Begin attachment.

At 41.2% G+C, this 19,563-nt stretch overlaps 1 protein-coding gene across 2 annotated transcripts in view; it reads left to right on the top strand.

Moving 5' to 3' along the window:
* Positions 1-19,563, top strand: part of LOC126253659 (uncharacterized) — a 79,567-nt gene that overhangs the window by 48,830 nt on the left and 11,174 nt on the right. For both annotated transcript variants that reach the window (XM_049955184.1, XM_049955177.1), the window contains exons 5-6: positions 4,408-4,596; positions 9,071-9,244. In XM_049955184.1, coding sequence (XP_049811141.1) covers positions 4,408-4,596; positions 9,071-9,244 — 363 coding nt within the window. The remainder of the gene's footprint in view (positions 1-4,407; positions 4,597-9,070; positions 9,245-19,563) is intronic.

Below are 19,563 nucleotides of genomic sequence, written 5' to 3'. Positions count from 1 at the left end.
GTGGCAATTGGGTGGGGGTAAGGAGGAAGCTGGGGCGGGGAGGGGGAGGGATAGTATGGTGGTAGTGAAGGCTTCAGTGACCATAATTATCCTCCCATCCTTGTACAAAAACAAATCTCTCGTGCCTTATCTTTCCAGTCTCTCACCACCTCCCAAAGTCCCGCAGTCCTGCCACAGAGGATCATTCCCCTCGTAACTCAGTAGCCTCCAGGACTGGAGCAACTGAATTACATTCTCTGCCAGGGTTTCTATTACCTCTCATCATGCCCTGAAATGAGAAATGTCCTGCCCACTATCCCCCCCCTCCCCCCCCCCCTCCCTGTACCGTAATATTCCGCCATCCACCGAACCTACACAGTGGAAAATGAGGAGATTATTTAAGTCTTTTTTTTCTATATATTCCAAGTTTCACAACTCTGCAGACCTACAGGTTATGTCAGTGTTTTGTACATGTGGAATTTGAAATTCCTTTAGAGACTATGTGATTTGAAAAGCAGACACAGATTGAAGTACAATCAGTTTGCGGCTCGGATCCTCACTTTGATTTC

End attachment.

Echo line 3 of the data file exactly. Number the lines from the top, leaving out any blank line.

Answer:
* Positions 1-19,563, top strand: part of LOC126253659 (uncharacterized) — a 79,567-nt gene that overhangs the window by 48,830 nt on the left and 11,174 nt on the right. For both annotated transcript variants that reach the window (XM_049955184.1, XM_049955177.1), the window contains exons 5-6: positions 4,408-4,596; positions 9,071-9,244. In XM_049955184.1, coding sequence (XP_049811141.1) covers positions 4,408-4,596; positions 9,071-9,244 — 363 coding nt within the window. The remainder of the gene's footprint in view (positions 1-4,407; positions 4,597-9,070; positions 9,245-19,563) is intronic.